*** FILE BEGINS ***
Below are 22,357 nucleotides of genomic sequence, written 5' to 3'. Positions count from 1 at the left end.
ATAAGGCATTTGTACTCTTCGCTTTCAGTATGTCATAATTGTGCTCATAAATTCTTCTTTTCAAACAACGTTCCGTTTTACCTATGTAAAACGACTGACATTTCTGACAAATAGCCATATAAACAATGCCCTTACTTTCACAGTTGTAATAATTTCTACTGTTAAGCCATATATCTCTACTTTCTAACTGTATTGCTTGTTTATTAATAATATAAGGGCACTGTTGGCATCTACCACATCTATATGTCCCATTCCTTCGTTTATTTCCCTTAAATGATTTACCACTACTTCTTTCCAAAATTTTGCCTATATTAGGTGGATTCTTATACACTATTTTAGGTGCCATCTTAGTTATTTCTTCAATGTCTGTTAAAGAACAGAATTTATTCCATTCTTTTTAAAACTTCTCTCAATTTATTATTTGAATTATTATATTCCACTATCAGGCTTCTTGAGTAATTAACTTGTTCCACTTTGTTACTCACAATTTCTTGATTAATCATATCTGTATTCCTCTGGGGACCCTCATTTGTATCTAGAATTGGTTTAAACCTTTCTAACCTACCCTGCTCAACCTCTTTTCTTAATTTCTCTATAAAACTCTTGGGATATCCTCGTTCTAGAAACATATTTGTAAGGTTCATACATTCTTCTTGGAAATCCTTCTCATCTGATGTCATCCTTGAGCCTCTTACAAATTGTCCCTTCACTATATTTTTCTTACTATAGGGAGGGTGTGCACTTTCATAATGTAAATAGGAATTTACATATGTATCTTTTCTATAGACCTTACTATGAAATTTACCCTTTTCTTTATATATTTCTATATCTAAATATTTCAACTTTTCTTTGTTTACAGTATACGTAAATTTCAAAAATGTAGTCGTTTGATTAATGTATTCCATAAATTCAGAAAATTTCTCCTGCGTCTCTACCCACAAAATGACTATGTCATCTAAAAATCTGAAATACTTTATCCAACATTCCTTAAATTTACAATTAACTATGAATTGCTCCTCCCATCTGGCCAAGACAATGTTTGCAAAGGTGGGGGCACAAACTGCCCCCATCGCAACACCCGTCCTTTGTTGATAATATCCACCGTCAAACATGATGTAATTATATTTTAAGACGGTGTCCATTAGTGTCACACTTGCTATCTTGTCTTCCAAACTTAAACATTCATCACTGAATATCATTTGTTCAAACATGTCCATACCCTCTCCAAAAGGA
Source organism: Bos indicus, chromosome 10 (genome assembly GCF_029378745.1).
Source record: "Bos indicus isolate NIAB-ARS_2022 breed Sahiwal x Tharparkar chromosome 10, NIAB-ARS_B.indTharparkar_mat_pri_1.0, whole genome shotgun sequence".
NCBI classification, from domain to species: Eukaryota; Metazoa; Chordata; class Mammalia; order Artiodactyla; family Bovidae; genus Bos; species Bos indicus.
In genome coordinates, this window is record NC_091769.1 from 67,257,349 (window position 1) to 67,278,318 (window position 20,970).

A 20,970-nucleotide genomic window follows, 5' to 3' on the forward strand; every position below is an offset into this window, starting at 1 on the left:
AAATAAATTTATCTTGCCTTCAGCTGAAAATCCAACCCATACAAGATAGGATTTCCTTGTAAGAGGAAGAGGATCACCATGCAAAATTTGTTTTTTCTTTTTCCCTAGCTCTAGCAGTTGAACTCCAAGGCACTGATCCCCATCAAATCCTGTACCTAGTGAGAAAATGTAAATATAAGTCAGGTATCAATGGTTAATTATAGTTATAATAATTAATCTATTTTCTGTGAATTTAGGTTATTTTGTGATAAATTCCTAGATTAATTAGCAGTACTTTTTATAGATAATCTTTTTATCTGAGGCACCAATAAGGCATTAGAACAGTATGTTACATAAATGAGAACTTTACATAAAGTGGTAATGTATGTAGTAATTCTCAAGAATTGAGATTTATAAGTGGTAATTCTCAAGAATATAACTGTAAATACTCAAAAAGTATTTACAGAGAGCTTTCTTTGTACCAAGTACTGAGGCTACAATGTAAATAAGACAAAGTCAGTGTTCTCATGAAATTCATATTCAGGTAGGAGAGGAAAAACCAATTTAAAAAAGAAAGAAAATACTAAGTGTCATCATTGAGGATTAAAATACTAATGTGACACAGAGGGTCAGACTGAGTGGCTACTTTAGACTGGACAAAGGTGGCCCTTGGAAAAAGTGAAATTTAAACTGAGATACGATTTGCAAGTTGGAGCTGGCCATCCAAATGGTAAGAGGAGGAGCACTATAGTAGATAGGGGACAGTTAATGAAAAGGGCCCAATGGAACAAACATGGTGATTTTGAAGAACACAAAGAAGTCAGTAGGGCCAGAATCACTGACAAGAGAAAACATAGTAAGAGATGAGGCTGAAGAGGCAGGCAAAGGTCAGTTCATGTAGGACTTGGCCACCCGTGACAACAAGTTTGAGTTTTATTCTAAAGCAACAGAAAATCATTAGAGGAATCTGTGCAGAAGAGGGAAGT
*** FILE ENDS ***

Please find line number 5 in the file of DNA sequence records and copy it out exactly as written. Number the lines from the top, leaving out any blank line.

NCBI classification, from domain to species: Eukaryota; Metazoa; Chordata; class Mammalia; order Artiodactyla; family Bovidae; genus Bos; species Bos indicus.